3D Realms Puts Up Dukes In Legal Battle With Gearbox

By Nathan Grayson on March 27th, 2014 at 11:00 am.

He'll be your judge, jury, and focus of a series of increasingly heated legal exchanges that culminate in uncertainty surrounding a beloved franchise for years to come.

The plot thickens. Actually, come to think of it, the plot was already quite thick – perhaps even viscous – given that 3D Realms sold the rights to Duke Nukem years ago only to resurface out-of-the-blue with a new Duke Nukem game being developed by Rise of the Triad developer Interceptor, get sued by Gearbox for it, sell its entire business to Interceptor, and allege that the purveyor of borders and lands has no legal ground to stand on. It’s been a mess so far, frankly – a sticky morass of contradictory claims. And now for the latest chapter, in which 3DR and Interceptor claim an agreement over an old project called Duke Nukem Survivor gives them every right to continue absconding with Gearbox’s supplies of gum and frighteningly kickable ass in the night.

3D Realms and Interceptor sent RPS court documents that, among many other things, contain the following section:

“63. [Gearbox's] claims are barred, in whole or in part, by written or implied trademark and/or copyright licenses. The Asset Purchase Agreement provides that 3DR could complete development of and sell a video game with the tentative title of ‘Duke Nukem Survivor.’ The Asset Purchase Agreement also explicitly provides 3DR a ‘worldwide, non-exclusive license (including the right to sublicense) to use’ the DUKE NUKEM trademarks in ‘connection with the marketing, promotion, manufacturing, and distribution of’ the ‘Duke Nukem Survivor’ game. In 2012 and again in 2013, Plaintiff was informed by 3DR of the development of the Duke Nukem game by 3DR. Plaintiff failed to timely object to the development or sale of the Duke Nukem game.”

Duke Nukem Survivor, apparently, was Duke Nukem: Mass Destruction’s tentative title.

The dynamic developmental duo are also alleging that Gearbox doesn’t hold Duke Nukem’s trademark rights at all, and thus they remain “the sole property of 3DR.” The company claims, then, that Gearbox never intended to enter into the vaunted “good faith” agreement it’s spoken so much about, but rather “sought to force former owners, Scott Miller and George Broussard, to improperly surrender what rightfully belonged to 3DR.”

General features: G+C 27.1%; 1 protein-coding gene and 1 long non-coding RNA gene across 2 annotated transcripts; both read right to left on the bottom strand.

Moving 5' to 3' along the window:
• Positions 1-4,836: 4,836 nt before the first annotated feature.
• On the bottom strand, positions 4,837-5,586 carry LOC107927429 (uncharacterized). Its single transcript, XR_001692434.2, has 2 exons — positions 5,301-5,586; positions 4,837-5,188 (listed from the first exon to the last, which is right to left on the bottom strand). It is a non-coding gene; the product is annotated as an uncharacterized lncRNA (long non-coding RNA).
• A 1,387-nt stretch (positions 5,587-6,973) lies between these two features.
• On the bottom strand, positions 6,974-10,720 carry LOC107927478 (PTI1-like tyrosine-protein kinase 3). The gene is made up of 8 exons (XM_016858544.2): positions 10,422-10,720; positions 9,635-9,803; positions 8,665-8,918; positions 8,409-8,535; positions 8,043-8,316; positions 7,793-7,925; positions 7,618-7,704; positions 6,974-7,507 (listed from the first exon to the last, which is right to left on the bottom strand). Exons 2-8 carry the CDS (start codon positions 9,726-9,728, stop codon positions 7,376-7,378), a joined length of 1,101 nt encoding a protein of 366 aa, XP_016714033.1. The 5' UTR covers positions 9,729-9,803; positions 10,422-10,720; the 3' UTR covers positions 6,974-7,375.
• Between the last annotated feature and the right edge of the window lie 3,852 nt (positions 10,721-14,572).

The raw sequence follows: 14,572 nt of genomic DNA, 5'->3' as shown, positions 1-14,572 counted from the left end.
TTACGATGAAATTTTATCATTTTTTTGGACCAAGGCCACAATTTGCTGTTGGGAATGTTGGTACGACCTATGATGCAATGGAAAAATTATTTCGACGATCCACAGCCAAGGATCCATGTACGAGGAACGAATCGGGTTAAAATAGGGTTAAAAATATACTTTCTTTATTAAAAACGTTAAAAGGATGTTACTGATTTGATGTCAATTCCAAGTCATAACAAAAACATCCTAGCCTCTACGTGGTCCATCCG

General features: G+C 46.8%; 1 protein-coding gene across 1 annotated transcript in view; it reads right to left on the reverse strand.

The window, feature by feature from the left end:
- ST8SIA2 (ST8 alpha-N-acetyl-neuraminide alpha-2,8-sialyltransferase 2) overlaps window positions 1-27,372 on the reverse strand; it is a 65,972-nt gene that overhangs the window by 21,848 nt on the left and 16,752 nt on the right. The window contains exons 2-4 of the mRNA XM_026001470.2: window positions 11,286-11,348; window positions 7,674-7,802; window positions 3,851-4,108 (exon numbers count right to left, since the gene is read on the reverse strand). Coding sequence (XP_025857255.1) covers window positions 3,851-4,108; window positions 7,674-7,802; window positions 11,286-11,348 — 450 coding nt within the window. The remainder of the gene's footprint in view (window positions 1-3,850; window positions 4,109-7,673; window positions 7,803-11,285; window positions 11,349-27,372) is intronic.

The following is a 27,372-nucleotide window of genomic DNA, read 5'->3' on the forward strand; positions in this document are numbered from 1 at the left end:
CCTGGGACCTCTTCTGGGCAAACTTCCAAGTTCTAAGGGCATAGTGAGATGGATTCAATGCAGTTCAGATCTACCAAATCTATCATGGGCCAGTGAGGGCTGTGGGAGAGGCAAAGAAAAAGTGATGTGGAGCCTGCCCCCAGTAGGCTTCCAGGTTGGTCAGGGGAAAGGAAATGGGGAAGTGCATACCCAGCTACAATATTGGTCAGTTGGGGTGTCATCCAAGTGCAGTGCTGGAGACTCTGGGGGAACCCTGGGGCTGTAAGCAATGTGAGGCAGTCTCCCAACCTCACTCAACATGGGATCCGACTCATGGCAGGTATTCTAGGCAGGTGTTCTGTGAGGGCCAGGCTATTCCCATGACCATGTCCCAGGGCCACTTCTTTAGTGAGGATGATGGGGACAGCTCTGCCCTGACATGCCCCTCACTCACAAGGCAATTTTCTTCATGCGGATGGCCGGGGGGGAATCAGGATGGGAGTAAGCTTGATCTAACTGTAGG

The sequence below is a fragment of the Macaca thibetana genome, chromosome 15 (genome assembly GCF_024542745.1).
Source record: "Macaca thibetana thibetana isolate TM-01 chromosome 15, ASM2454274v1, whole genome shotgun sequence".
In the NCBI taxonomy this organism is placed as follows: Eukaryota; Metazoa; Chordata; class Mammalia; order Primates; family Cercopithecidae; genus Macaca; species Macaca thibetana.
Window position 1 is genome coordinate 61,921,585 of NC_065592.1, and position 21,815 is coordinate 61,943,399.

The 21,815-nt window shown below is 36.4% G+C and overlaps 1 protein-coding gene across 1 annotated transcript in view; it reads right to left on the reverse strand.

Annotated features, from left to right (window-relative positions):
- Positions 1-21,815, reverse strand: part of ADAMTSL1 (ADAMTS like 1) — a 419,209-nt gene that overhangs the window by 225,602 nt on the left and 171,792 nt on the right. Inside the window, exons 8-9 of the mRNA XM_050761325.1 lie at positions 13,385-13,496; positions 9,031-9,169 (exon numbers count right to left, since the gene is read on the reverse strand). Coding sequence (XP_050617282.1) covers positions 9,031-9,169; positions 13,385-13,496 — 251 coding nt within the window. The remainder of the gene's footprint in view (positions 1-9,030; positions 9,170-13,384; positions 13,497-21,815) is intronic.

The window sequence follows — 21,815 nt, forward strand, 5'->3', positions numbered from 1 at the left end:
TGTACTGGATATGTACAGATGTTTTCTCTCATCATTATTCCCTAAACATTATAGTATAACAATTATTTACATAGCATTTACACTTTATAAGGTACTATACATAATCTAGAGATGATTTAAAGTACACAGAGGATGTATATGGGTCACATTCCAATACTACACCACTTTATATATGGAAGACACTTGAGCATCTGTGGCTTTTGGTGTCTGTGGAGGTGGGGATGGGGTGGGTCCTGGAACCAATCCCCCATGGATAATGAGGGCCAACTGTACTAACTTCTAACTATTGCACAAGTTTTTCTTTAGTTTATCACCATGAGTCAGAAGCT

Questions abound. How exactly did Gearbox fail to secure Duke Nukem trademark rights, for instance? Seems like a rather large oversight for a developer that trumpeted from the mountaintops its purchase of all Duke-Nukem-related releases from here until the end of time. And what exactly was Duke Nukem Survivor in its original conception? Was it far enough removed from Mass Destruction that there might be something to Gearbox’s claims after all?

I’ve sought comment from Gearbox and put in another interview request with 3DR/Interceptor. In the meantime, though, goodness. Even when Duke isn’t spouting crude one-liners and putting holes in everything that moves, he sure can carve a path of destruction.

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27 Comments »

  1. Ianuarius says:

    “Duke Nukem Survivor”?

    The result of a 96 hour brainstorm session.

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      Skeletor68 says:

      How about Duke Nukem: Origins where the Duke sits in a courtroom on sexual harassment charges and has flashbacks to his youth explaining how he came to be. I’d probably play that.

      • Tams80 says:

        Objection! To your objectification.

        Please don’t sue me.

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        Lexx87 says:

        That sounds incredible. Duke crossed with Phoenix Wright; sign me up!

      • roryok says:

        That reminds me of ZeroPunctuations brilliant Duke Nukem ‘preview’. That is the game I wanted to play.

        http://www.escapistmagazine.com/videos/view/zero-punctuation/748-Duke-Nukem-Forever

        “Ten years after the alien conquest of earth a middle-aged and jaded duke is in hiding in Stockholm under the name Vladimir L’Estrade until a letter from his estranged daughter in the resistance begs him to come to their aid”

        • SominiTheCommenter says:

          Don’t forget “I was extremely moved by the scene where Duke tearfully reunites with his daughter, then she puts on a bikini and dry humps his leg”

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      FriendlyFire says:

      Can we just go for Duke Nukem: Fornever? I’d rather forget about this whole series now.